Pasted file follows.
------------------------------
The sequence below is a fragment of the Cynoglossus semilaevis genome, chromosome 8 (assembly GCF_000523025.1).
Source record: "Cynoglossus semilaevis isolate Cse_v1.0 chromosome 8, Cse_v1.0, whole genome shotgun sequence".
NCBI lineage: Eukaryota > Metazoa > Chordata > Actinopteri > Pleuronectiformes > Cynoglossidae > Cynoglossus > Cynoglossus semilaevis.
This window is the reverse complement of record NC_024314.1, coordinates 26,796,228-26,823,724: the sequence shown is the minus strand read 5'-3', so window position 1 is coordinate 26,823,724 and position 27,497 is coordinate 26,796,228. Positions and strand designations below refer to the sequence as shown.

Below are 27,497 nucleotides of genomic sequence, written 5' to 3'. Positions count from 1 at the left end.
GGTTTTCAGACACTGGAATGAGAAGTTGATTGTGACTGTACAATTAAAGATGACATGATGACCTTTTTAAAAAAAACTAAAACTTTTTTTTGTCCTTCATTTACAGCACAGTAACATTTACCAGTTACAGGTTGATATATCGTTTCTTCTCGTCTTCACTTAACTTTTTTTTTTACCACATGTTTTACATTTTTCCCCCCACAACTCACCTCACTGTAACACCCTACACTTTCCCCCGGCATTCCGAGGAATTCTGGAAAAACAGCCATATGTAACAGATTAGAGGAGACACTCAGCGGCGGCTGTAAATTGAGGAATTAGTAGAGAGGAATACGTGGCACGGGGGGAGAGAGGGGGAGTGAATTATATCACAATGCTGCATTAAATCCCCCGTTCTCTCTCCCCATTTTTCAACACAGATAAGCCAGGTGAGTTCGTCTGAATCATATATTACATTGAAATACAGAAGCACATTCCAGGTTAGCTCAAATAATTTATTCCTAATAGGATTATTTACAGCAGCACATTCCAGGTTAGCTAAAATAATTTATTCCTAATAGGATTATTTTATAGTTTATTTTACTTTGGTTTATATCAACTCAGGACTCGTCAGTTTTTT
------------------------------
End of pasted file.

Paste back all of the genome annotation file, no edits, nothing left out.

The sequence below is a fragment of the Cynoglossus semilaevis genome, chromosome 8 (assembly GCF_000523025.1).
Source record: "Cynoglossus semilaevis isolate Cse_v1.0 chromosome 8, Cse_v1.0, whole genome shotgun sequence".
NCBI lineage: Eukaryota > Metazoa > Chordata > Actinopteri > Pleuronectiformes > Cynoglossidae > Cynoglossus > Cynoglossus semilaevis.
This window is the reverse complement of record NC_024314.1, coordinates 26,796,228-26,823,724: the sequence shown is the minus strand read 5'-3', so window position 1 is coordinate 26,823,724 and position 27,497 is coordinate 26,796,228. Positions and strand designations below refer to the sequence as shown.

Below are 27,497 nucleotides of genomic sequence, written 5' to 3'. Positions count from 1 at the left end.
GGTTTTCAGACACTGGAATGAGAAGTTGATTGTGACTGTACAATTAAAGATGACATGATGACCTTTTTAAAAAAAACTAAAACTTTTTTTTGTCCTTCATTTACAGCACAGTAACATTTACCAGTTACAGGTTGATATATCGTTTCTTCTCGTCTTCACTTAACTTTTTTTTTTACCACATGTTTTACATTTTTCCCCCCACAACTCACCTCACTGTAACACCCTACACTTTCCCCCGGCATTCCGAGGAATTCTGGAAAAACAGCCATATGTAACAGATTAGAGGAGACACTCAGCGGCGGCTGTAAATTGAGGAATTAGTAGAGAGGAATACGTGGCACGGGGGGAGAGAGGGGGAGTGAATTATATCACAATGCTGCATTAAATCCCCCGTTCTCTCTCCCCATTTTTCAACACAGATAAGCCAGGTGAGTTCGTCTGAATCATATATTACATTGAAATACAGAAGCACATTCCAGGTTAGCTCAAATAATTTATTCCTAATAGGATTATTTACAGCAGCACATTCCAGGTTAGCTAAAATAATTTATTCCTAATAGGATTATTTTATAGTTTATTTTACTTTGGTTTATATCAACTCAGGACTCGTCAGTTTTTT